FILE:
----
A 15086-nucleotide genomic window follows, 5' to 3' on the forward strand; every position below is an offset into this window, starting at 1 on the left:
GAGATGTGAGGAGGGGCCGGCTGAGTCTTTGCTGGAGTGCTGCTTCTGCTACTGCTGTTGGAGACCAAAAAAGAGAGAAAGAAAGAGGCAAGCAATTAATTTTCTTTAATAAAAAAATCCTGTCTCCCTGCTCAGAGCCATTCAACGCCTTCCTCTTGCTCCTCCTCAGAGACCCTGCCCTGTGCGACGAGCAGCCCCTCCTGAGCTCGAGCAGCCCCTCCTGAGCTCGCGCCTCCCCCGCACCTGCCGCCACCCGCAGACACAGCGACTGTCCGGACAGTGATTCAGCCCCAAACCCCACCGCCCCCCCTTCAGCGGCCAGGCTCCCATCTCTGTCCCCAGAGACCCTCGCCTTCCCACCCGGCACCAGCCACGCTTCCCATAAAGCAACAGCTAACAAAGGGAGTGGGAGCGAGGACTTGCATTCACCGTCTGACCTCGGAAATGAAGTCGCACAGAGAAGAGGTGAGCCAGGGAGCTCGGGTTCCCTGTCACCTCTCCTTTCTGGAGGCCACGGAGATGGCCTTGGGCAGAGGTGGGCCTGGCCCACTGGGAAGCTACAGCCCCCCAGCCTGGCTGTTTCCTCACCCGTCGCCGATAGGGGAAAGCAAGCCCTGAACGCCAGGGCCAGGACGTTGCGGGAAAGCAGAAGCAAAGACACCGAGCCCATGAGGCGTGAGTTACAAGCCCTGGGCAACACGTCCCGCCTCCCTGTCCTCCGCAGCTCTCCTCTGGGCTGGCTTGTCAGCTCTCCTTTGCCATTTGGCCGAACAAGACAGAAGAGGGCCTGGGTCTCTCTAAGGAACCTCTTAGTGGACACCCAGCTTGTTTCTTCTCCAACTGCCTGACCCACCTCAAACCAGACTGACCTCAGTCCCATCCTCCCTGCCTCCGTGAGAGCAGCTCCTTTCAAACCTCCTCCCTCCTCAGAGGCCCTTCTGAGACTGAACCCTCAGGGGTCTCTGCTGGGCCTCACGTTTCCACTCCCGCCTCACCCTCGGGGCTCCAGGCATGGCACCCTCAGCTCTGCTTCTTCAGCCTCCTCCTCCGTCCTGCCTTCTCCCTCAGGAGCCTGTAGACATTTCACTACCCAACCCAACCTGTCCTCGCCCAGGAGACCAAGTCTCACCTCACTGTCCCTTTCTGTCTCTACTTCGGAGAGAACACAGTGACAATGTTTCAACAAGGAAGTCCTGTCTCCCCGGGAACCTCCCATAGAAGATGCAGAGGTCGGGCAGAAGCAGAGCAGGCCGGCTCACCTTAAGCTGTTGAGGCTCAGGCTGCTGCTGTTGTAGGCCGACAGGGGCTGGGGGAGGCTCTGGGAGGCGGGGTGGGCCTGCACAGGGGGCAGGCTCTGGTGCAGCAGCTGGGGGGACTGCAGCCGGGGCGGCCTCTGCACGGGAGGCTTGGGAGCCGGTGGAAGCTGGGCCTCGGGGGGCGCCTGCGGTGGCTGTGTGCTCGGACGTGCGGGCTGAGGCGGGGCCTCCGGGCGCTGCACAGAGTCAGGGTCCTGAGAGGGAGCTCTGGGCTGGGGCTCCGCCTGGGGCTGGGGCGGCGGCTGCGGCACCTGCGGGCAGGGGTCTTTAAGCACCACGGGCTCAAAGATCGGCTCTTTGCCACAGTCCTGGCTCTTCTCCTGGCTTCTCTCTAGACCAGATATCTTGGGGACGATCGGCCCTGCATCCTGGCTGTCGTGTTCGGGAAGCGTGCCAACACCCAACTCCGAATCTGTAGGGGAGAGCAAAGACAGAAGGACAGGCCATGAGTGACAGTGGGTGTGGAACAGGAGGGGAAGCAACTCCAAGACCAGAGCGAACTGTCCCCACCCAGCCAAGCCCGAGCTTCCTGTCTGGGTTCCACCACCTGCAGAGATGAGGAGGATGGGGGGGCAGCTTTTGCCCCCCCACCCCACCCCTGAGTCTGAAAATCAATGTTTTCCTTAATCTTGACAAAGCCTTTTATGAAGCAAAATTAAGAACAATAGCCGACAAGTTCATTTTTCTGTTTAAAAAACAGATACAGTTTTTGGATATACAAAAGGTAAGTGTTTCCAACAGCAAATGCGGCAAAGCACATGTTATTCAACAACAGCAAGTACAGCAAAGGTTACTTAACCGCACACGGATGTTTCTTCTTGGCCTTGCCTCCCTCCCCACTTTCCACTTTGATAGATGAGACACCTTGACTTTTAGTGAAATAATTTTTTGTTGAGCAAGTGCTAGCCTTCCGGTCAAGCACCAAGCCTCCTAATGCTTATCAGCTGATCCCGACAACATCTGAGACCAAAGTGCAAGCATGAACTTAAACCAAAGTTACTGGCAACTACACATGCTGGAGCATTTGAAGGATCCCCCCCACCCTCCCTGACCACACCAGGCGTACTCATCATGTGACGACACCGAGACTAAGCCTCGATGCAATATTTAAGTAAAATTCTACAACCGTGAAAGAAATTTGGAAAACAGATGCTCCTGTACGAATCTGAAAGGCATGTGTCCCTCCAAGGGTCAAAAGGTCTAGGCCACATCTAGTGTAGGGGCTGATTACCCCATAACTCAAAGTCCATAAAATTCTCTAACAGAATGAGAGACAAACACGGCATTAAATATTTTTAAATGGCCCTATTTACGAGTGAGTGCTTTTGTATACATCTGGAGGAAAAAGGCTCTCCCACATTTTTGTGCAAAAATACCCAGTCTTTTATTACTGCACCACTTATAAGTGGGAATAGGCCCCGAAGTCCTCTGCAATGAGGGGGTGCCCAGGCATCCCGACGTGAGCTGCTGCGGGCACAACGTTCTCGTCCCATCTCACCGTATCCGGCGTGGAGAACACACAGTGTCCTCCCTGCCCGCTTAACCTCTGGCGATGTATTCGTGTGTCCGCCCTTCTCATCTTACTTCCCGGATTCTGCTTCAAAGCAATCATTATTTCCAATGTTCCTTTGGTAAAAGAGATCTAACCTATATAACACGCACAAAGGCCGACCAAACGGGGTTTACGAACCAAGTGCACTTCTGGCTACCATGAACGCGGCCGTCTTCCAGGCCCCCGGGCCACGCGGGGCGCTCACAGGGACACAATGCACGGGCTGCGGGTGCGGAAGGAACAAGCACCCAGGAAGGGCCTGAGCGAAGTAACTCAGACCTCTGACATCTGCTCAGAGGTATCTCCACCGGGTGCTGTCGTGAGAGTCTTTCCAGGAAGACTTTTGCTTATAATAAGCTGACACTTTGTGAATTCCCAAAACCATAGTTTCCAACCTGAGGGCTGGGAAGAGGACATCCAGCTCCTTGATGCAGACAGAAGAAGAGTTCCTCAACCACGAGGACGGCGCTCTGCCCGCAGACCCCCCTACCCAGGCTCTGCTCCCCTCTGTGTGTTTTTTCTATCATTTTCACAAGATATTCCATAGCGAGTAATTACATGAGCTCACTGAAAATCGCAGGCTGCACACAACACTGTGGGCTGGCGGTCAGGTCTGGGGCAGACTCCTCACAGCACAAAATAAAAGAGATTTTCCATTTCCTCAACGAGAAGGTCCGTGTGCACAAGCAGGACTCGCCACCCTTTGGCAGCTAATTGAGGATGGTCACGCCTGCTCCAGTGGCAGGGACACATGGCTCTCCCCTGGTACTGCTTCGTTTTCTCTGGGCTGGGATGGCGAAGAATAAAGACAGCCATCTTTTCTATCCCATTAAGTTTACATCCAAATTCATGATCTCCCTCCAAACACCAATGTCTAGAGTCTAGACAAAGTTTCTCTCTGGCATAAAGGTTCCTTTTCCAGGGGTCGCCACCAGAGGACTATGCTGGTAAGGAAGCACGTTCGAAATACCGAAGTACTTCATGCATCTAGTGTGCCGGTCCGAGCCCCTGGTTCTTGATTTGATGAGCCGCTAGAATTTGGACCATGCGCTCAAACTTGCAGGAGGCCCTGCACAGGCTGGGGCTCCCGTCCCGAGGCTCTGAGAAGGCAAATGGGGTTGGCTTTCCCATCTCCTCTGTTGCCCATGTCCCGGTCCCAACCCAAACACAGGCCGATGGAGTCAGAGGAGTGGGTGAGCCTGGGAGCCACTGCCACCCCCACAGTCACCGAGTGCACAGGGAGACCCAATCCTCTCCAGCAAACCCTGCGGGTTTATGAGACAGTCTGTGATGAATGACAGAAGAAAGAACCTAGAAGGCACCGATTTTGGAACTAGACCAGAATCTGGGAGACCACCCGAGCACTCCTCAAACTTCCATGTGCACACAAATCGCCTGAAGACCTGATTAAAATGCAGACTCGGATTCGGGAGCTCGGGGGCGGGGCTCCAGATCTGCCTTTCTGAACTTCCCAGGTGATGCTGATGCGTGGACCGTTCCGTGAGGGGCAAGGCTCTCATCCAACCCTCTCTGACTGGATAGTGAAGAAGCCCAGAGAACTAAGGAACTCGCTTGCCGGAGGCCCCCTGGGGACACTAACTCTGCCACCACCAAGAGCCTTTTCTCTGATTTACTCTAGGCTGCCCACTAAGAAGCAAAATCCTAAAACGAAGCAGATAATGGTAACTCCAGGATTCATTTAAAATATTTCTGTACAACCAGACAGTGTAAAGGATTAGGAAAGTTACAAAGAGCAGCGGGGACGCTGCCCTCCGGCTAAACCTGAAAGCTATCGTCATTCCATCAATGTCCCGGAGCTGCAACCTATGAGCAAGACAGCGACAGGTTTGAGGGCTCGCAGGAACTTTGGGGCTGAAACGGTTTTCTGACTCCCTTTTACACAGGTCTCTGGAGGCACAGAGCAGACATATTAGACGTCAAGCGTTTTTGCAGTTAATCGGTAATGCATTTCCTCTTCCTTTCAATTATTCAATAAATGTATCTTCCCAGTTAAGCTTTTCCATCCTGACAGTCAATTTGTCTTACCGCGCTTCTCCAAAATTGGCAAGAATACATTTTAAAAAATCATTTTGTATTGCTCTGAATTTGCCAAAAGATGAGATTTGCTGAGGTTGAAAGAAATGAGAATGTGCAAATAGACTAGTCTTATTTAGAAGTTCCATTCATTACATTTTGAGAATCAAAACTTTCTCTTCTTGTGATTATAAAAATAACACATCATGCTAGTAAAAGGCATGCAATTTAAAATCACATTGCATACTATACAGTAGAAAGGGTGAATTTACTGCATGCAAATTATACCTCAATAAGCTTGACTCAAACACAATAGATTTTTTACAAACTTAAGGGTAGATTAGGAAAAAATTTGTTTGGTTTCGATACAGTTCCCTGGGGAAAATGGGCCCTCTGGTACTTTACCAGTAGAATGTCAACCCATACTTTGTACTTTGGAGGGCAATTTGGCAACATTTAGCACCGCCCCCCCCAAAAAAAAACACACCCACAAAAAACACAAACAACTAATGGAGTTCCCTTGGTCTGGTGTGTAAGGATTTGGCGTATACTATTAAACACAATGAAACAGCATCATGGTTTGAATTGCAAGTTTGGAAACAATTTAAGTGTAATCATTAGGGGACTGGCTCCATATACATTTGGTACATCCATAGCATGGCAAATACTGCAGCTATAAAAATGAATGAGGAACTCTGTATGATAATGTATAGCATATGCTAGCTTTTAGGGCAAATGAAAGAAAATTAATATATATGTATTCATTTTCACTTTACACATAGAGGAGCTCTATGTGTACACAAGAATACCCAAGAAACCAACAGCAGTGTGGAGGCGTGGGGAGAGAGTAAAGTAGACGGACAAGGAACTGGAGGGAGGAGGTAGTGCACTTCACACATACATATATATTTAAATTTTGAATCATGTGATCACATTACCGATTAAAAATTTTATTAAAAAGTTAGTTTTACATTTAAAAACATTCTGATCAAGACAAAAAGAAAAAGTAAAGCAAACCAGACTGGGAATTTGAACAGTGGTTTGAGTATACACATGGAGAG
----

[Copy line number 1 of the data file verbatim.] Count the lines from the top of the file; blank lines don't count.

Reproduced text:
A 15086-nucleotide genomic window follows, 5' to 3' on the forward strand; every position below is an offset into this window, starting at 1 on the left: